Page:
Below you’ll find the character, concept, and image chart I’ve made for the first volume of this three volume novel. Apologies for the lack of notes and page numbers, this is due to technical restrictions with the software I’m using.
As the novel alternates between chapters that follow the two main characters, Aomame and Tengo, each character’s narrative has its own collection of characters and images that branch off from their name. Aomame’s branches are blue, Tengo’s are yellow, and when an item becomes cross-referenced by being mentioned in both, I change the branch to green and connect the two with an arrow. (The different-colored connection arrows are only changed for aesthetic reasons; there’s no special meaning attached to the purple arrows as opposed to the blue ones.)
Note that the two characters are also linked, not only by the novel’s title in the center, but also by the fact that each character has remembered the other, independently and albeit anonymously, so far. Continue reading
I usually prefer to wait until I have a bigger chunk of a piece before writing a post about it (sometimes too big, to which my recent lack of posts can attest), but something I noticed about this first section jumped out at me so much that I just had to stick my pretty little nose in here to point it out.
The events of the first section revolve around a plainclothes police officer named Bretschneider fishing for subversives in a nearly empty pub. He arrests both the titular Švejk and the pub’s owner, Palivec, neither one for saying anything particularly subversive, and accuses both of them of treason. The primary point of interest here is that the German-named Bretschneider is a plainclothes police officer entrapping Czechs, which anyone old enough to remember the late 80s conflicts at the close of Soviet Union (e.g., not me) will recognize as very similar to the protests at Wenceslas Square. Video is surprisingly hard to come by, but in the late 1980s, youths’ protests were violently quashed by riot police aided by plainclothes police among the protesters who pointed out particular members of the crowd.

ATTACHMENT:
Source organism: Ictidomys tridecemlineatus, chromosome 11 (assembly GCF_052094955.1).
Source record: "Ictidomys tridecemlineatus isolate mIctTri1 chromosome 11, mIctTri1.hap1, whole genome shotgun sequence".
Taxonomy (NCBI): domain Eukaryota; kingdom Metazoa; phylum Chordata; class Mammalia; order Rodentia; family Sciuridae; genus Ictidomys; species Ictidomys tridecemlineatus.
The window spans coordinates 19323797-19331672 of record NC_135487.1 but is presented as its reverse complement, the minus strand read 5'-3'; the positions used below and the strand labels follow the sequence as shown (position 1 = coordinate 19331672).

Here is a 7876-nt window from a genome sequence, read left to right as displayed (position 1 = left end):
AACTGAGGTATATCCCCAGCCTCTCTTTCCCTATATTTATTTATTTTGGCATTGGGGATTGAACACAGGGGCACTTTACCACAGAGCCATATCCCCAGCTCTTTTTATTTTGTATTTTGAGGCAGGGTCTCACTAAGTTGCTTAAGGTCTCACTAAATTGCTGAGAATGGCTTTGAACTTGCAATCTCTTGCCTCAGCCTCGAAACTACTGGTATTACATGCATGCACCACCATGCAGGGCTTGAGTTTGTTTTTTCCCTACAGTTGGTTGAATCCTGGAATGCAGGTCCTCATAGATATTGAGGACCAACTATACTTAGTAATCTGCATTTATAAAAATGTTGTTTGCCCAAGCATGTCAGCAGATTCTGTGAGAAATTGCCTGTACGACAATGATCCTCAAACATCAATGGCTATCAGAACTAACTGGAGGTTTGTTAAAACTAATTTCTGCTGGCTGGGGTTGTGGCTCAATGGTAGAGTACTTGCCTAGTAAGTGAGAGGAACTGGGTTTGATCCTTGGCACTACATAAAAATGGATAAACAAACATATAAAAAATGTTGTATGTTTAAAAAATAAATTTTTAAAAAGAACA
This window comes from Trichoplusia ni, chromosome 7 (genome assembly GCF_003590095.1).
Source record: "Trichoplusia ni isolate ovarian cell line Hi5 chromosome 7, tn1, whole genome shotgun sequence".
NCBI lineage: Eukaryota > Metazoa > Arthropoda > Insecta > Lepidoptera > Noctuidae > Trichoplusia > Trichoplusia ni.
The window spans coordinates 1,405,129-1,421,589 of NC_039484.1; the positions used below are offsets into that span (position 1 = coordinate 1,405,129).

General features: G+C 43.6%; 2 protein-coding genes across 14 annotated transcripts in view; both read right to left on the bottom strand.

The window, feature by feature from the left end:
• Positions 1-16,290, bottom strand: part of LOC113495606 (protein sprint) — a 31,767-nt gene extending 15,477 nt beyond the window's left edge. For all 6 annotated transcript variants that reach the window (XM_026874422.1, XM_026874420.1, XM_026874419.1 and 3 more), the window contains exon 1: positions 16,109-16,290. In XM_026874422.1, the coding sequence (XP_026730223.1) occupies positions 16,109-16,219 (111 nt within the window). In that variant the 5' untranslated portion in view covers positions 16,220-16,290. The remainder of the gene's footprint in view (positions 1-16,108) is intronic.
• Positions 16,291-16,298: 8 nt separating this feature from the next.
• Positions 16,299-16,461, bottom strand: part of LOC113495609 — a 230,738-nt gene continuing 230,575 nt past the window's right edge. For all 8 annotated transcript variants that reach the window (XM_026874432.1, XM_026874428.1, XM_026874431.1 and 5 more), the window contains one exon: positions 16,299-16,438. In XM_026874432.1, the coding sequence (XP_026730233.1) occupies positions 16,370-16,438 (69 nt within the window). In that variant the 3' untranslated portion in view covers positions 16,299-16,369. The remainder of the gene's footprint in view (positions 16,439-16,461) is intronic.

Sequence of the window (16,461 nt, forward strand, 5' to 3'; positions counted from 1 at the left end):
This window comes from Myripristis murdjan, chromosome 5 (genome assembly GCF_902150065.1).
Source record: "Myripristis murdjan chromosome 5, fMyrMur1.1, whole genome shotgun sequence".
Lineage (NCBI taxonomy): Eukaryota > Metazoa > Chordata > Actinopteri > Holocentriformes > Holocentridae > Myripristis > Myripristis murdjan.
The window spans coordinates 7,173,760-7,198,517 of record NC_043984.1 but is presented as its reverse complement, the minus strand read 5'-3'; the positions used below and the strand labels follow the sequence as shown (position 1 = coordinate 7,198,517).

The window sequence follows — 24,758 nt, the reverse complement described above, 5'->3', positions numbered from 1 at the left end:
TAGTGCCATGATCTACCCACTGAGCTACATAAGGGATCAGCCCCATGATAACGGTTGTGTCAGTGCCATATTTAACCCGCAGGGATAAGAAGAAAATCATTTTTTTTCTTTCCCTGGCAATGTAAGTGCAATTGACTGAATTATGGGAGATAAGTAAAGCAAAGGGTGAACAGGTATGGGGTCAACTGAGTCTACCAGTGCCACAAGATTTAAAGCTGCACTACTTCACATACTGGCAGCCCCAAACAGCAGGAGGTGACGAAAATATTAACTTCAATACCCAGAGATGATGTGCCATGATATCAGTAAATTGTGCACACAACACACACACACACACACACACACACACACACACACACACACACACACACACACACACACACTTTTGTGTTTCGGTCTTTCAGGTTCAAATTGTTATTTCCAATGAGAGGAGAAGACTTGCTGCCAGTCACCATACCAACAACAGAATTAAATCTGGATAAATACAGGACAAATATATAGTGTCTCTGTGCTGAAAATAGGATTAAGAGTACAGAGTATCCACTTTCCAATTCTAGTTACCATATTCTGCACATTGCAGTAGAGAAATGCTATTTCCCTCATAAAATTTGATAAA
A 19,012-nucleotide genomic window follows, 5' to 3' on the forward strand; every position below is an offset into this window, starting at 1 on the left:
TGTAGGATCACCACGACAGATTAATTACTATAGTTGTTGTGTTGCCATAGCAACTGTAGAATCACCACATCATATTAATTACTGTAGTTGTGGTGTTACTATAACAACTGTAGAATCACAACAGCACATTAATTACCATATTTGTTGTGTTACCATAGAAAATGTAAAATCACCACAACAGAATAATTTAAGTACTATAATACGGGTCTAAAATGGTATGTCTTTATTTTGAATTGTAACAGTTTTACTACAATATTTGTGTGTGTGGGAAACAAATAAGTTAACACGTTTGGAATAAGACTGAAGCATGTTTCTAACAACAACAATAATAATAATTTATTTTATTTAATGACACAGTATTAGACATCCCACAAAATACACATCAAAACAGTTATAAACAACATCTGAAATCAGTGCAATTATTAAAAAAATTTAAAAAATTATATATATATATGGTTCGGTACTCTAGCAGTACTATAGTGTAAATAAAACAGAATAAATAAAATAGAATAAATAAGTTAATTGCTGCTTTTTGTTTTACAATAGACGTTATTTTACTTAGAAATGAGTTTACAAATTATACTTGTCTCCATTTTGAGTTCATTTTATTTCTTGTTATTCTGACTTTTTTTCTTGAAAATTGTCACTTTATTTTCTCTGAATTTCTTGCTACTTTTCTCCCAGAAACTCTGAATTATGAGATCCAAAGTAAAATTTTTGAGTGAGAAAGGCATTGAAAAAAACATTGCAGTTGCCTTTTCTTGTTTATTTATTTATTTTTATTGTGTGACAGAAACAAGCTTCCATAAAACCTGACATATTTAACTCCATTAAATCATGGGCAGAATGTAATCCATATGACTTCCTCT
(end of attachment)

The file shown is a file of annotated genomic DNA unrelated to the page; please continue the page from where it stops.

The Good Soldier Švejk‘s first chapter makes it clear that Czechs were in this paranoia-fostering position even before communist control. As a member of the Austro-Hungarian empire, they were just as under control of foreign powers as Czechoslovakia became in the post-war era, and were just as wary of secret police looking to take their comments out of context.
From one John’s bed to the next. Continue reading
So now, at last, we are finished with War and Peace. The two-part epilogue consists of a few chapters with the characters Natasha, Pierre, Nikolai, and Marya, eight years after the war with Napoleon, aging and changing; and lots of Tolstoy-essays about the nature of war, history, freedom and power. The Appendix, published originally partway through the final text’s publication in a respected journal, consists of Tolstoy himself explaining some of his intention and outright stating that he blames a sense of predestination on the events of history—which I view as something of a cop-out and resist.